Also, another friend of mine had a birthday this week – she turned thirty-five. Her name is Marcia and she is wise beyond her years. She and a few other friends and I had lunch Thursday. One friend made a cake that makes the above photographed cold hot chocolate seem low-cal. She uses lots of butter and even more chocolate and yikes. It is better than anything. I generally have good self-control. Until it comes to that cake.
I digress. My friend Marcia gave me this card:
A helmet. How do people even find these things? I suspect they just “attract” them. Things happen that way. It’s peculiar.
More predictable in every way is the fact that I’m going to put a couple of our local raptors in here – as long as they’re in town. And there were both Red-tailed hawks and ospreys visible in zip code 23229 this week. Here’s a Red-tail. Look at those feet. I’ve never seen one perched in this position:
And here’s an osprey. Not my best photographic work, but I’m recording. Taking data. I am not an artist. The ospreys and the sun don’t always cooperate to make lovely pictures. Also I think this is a female due to the band on her chest – but not positive. Also I think she is hungry – because her “crop” looks empty. Like a balloon with no air:
My zen friend and I take our cold hot chocolates and go to Brown’s Island and watch trains. We don’t “get” a train every week, but this week we did. You can tell this CSX coal train is parked because the headlight is off. These are both 4,400 HP General Electric CW44AC locomotives:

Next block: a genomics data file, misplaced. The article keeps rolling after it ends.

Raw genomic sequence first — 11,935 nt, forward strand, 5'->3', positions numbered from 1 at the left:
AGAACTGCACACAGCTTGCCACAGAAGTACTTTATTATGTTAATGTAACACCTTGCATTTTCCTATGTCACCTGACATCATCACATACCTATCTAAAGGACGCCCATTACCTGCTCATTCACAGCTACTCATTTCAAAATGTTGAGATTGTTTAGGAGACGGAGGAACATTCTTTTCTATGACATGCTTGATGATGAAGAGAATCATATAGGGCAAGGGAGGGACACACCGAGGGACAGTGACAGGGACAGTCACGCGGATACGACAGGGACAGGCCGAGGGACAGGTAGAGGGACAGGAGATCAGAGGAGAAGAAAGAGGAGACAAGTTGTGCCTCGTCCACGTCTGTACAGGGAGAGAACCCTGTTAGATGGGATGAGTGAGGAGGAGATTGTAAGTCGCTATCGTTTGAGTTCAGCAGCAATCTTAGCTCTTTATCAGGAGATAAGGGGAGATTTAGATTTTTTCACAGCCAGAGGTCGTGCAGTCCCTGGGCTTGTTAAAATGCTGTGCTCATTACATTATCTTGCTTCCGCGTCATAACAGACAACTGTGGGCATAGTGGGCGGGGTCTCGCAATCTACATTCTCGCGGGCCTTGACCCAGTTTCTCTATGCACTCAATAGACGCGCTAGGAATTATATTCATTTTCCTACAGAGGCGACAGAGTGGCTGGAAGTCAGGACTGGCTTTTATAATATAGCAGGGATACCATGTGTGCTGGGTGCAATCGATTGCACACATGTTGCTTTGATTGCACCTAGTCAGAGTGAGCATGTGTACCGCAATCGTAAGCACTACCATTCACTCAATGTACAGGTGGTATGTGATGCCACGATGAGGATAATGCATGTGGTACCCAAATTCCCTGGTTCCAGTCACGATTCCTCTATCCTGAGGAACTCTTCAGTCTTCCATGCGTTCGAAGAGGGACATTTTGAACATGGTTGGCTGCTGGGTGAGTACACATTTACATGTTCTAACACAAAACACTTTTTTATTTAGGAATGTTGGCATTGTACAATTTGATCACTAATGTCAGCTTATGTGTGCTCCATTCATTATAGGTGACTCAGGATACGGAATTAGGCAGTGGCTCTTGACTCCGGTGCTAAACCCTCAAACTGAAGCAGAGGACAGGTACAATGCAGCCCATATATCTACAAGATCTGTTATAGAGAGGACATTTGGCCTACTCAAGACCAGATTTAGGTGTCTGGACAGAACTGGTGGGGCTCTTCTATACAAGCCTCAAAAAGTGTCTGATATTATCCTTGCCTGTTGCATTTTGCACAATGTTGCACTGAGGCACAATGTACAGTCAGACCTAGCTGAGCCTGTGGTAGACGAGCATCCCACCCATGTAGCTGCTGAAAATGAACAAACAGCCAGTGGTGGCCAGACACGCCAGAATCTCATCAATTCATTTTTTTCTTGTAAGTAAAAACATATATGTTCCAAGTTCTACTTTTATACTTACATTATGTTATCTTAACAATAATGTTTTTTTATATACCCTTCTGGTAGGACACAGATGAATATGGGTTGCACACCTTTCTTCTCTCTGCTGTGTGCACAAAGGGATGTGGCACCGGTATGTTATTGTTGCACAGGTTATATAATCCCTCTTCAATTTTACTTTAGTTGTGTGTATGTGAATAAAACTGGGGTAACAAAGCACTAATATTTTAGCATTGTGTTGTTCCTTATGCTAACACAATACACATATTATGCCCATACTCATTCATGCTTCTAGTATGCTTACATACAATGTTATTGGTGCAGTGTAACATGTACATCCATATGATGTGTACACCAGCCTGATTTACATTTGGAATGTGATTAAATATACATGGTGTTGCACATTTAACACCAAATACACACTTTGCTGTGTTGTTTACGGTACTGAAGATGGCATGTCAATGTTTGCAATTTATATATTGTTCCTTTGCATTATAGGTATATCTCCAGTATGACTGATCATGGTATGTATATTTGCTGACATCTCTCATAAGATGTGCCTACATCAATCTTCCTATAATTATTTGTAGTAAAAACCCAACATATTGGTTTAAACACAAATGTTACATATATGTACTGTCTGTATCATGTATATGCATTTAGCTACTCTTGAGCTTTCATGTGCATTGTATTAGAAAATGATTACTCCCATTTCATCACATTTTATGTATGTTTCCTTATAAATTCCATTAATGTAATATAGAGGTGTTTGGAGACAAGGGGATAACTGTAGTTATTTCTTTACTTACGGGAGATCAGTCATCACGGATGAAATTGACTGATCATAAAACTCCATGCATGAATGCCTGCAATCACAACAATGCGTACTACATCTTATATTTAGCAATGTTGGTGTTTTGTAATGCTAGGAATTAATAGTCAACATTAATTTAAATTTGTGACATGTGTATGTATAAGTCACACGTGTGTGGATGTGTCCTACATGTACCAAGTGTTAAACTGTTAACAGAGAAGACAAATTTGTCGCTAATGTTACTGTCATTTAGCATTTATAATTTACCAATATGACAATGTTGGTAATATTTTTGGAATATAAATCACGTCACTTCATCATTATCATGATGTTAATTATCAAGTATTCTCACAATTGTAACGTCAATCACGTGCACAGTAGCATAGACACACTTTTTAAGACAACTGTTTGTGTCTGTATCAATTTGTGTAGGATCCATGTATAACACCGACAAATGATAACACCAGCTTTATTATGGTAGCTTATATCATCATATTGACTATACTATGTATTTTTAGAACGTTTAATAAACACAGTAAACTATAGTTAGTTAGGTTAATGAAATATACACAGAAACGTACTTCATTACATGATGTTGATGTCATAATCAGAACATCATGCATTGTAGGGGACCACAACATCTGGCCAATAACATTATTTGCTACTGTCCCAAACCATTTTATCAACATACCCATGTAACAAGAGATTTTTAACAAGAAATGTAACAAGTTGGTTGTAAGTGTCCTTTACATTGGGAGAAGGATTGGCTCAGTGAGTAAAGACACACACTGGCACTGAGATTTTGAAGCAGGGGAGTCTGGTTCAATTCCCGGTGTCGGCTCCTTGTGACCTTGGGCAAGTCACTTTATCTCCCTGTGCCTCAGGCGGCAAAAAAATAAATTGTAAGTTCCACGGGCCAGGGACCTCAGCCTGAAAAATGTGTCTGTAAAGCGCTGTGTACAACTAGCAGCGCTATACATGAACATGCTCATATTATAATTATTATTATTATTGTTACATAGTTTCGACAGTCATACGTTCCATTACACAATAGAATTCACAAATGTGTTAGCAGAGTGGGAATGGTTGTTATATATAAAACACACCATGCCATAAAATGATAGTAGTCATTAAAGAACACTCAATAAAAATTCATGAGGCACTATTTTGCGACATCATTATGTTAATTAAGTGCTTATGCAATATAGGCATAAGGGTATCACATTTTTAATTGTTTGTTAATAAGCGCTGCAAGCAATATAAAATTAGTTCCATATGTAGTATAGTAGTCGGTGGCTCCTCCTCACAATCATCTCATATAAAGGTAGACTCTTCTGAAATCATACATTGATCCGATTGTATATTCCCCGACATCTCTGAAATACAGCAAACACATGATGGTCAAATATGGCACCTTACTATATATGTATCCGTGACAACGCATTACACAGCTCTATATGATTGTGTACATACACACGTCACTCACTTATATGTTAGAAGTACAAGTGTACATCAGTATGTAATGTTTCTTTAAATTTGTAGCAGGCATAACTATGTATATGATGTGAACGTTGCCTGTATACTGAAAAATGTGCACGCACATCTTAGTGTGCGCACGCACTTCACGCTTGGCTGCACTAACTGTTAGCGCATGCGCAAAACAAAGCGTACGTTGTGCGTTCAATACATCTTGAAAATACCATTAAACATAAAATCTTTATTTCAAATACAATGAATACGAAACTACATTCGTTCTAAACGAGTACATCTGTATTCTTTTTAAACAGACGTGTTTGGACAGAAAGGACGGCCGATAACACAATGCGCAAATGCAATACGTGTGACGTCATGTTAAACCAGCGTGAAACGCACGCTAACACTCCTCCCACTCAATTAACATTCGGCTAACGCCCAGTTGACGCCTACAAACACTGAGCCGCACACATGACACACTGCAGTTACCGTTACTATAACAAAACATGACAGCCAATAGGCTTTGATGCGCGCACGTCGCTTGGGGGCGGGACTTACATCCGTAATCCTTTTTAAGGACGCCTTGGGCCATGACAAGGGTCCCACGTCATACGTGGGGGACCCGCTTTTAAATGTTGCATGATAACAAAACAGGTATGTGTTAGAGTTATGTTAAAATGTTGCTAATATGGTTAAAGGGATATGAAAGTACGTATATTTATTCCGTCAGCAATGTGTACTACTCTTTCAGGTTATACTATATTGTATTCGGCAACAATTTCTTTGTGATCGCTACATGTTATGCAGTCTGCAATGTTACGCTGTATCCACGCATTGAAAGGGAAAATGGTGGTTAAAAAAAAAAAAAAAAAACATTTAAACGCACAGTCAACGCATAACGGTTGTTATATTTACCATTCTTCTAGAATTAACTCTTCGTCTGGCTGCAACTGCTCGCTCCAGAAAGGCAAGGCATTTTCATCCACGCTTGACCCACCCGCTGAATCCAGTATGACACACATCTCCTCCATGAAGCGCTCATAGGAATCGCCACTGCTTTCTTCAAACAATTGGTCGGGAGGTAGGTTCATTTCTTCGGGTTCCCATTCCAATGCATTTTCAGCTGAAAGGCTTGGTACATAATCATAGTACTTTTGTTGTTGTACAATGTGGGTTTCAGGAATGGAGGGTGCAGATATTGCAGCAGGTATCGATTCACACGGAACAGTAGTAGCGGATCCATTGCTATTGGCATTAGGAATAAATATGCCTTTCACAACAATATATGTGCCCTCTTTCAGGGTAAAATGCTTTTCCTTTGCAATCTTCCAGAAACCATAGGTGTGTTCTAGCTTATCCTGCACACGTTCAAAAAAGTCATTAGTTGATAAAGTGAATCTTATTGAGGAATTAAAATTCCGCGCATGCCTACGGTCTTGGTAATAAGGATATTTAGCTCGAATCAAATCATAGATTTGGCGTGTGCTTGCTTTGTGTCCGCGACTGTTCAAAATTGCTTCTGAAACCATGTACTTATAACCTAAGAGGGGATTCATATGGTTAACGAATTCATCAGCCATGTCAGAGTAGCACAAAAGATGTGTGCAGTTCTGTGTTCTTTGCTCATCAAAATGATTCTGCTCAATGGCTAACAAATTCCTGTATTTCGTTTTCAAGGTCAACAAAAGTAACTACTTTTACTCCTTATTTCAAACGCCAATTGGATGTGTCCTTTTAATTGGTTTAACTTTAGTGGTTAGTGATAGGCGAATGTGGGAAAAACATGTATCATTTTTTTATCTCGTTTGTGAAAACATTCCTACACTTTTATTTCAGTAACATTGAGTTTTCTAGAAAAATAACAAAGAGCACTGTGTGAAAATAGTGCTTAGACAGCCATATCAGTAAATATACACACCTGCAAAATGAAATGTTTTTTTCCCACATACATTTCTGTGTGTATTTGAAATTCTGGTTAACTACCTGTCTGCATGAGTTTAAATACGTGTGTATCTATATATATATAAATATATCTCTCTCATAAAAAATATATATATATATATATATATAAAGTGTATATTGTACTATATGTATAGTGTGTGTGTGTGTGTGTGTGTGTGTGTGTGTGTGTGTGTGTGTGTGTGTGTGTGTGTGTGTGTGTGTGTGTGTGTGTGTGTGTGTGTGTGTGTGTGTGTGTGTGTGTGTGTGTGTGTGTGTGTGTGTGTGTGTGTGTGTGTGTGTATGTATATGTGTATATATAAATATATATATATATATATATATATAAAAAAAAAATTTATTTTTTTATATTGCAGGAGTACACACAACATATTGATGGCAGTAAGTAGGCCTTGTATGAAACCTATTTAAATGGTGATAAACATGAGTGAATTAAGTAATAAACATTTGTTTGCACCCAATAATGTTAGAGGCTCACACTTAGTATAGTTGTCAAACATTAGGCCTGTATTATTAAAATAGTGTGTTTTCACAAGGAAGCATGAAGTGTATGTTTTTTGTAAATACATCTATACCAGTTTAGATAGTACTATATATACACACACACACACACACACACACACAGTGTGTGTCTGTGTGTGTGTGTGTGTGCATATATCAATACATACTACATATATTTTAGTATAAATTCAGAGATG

I’ve hung around train tracks since I was a little kid. Mostly the old Norfolk and Western (now Norfolk Southern) tracks near our cabin in Page County, Virginia. My knowledge of nature was both fostered and fed hiking up and down the train tracks. Last Fall at the CSX tracks near Brown’s Island I noticed for the first time the Osage oranges growing on the edge. I thought they were a late-season fruit but I took this picture on August 26. These are softball sized, to give you a reference:
This week the river has been low and warm. This afternoon it was at 3.5’ at the Westham Gauge, just upstream from the Huguenot Bridge, on the north bank of the river. My friend Ethan and I waded across the river on Monday afternoon. It was 3.9’ deep then. This is where we crossed. We waded in just to the right of that green bush on the riverbank. While we were “wading,” at one point it was up to my neck! But we made it all the way across. We climbed out and stood on those big flat rocks on the far shore. It was an experience unlike any I can readily recall. This is at the Riverside Meadows Greenspace:
Speaking of the river – another predictable theme in my blog posts – Evelyn and Mackey and Turner and I had a nice hike this morning at Pony Pasture. I was watching the dogs and she was watching the wildlife – and alertly noticed this Southern Leopard Frog (Lithobates sphenocephalus) crouched in the leaf litter on the river’s edge:
I have a nice (in my opinion) batch of pictures this week. But I’ve used a bunch of them so I’ll close with this pretty damselfly from this morning. I suspect this damselfly would make a tasty meal for that Leopard Frog: